In the Vitakkasanthana Sutta, Buddha speaks of five ways to remove distracting thoughts. These are strategies that can be applied to remove any thoughts you feel are “unwholesome”, whether that means anxiety over an upcoming deadline, an intention to inflict harm, anger after an argument, or even something as innocuous as an urge to check Facebook while working.

  1. Replace the unwholesome thoughts with wholesome thoughts. Purposefully distract yourself from any unwholesome thoughts by focusing on wholesome thoughts instead.

    “Here, monks, when a monk is giving attention to some sign, and owing to that sign there arise in him evil unwholesome thoughts connected with desire, hate, and delusion, then he should give attention to some other sign connected with what is wholesome.”

  2. Examine the unwholesome thoughts. Think about why the thoughts are unwholesome, dangerous and undesirable. Think about the negative effects the thoughts will have.

    “If, while he is giving attention to some other sign connected with what is wholesome, there still arise in him evil unwholesome thoughts connected with desire, hate, and delusion, then he should examine the danger in those thoughts thus: ‘These thoughts are unwholesome, reprehensible, resulting in suffering.’”

  3. Forget the unwholesome thoughts. Expel the thoughts from your mind. Don’t give the thoughts attention.

    “If, while he is examining the danger in those thoughts, there still arise in him evil unwholesome thoughts connected with desire, hate, and delusion, then he should try to forget those thoughts and should not give attention to them.”

  4. Tame the source of the unwholesome thoughts. Understand the thought process that the unwholesome thoughts are arising from. Still the “thought-formation” of the unwholesome thoughts.

    “If, while he is trying to forget those thoughts and is not giving attention to them, there still arise in him evil unwholesome thoughts connected with desire, hate, and delusion, then he should give attention to stilling the thought-formation of those thoughts”

    Buddha gives an analogy to slowing physical motion.

    “Just as a man walking fast might consider: ‘Why am I walking fast? What if I walk slowly?’ and he would walk slowly; then he might consider: ‘Why am I walking slowly? What if I stand?’ and he would stand; then he might consider: ‘Why am I standing? What if I sit?’ and he would sit; then he might consider: ‘Why am I sitting? What if I lie down?’ and he would lie down. By doing so he would substitute for each grosser posture one that was subtler. So too … when a monk gives attention to stilling the thought formation of those thoughts … his mind becomes steadied internally, composed, unified, and concentrated.”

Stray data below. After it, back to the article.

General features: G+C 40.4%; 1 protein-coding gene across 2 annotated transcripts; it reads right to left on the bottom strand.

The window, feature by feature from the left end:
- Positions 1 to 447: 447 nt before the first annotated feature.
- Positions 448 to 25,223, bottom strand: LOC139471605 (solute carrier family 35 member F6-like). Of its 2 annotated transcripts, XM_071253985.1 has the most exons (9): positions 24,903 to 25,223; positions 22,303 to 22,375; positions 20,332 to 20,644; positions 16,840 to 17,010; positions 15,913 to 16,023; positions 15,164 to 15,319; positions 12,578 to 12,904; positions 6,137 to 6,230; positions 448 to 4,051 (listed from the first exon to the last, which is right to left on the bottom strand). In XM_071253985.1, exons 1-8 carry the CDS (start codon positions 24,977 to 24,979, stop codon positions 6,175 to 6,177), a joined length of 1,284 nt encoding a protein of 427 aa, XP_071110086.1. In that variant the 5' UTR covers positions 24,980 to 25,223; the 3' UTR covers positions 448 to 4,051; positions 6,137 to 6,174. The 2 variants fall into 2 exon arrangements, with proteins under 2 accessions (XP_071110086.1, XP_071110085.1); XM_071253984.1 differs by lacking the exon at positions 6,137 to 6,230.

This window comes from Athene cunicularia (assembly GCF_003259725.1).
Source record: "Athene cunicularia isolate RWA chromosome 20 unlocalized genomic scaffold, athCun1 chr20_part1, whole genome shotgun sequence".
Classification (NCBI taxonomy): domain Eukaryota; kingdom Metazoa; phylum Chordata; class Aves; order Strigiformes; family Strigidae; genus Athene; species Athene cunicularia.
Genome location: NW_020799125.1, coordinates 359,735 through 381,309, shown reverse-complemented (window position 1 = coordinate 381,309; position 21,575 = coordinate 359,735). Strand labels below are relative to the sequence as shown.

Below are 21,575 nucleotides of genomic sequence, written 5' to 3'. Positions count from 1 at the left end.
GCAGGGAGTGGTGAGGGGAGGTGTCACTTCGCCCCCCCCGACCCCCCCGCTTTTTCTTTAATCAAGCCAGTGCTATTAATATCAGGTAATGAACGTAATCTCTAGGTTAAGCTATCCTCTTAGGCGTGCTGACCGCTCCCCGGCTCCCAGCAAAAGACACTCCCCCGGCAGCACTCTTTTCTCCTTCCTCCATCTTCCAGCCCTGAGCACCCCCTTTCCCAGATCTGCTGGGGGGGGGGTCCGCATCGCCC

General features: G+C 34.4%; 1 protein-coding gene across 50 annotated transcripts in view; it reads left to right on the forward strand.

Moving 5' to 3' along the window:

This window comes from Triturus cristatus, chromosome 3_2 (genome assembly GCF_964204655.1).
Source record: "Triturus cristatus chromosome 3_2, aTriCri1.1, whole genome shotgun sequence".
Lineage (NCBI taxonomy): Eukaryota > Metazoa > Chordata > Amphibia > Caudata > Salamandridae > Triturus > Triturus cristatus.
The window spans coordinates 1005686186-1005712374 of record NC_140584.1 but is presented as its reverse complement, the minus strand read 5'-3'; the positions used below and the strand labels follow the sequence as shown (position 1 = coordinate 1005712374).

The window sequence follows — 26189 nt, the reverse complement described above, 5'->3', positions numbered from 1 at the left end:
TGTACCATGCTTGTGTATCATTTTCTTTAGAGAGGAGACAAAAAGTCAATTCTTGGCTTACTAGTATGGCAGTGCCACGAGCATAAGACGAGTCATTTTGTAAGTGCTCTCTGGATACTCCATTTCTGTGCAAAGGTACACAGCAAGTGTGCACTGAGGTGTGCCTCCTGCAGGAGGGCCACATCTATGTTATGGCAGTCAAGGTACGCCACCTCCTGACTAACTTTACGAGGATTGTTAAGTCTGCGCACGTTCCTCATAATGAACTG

5. Subdue the unwholesome thoughts. If all else fails, fight the unwholesome thoughts with your power of mind.

    “If, while he is giving attention to stilling the thought-formation of those thoughts, there still arise in him evil unwholesome thoughts connected with desire, hate, and delusion, then, with his teeth clenched and his tongue pressed against the roof of his mouth, he should beat down, constrain, and crush mind with mind. When, with his teeth clenched and his tongue pressed against the roof of his mouth, he beats down, constrains, and crushes mind with mind, then any evil unwholesome thoughts connected with desire, hate, and delusion are abandoned in him and subside.”

    Here Buddha again uses a physical analogy.

    “Just as a strong man might seize a weaker man by the head or shoulders and beat him down, constrain him, and crush him, so too … when, with his teeth clenched and his tongue pressed against the roof of his mouth, a monk beats down, constrains, and crushes mind with mind … his mind becomes steadied internally, composed, unified, and concentrated.”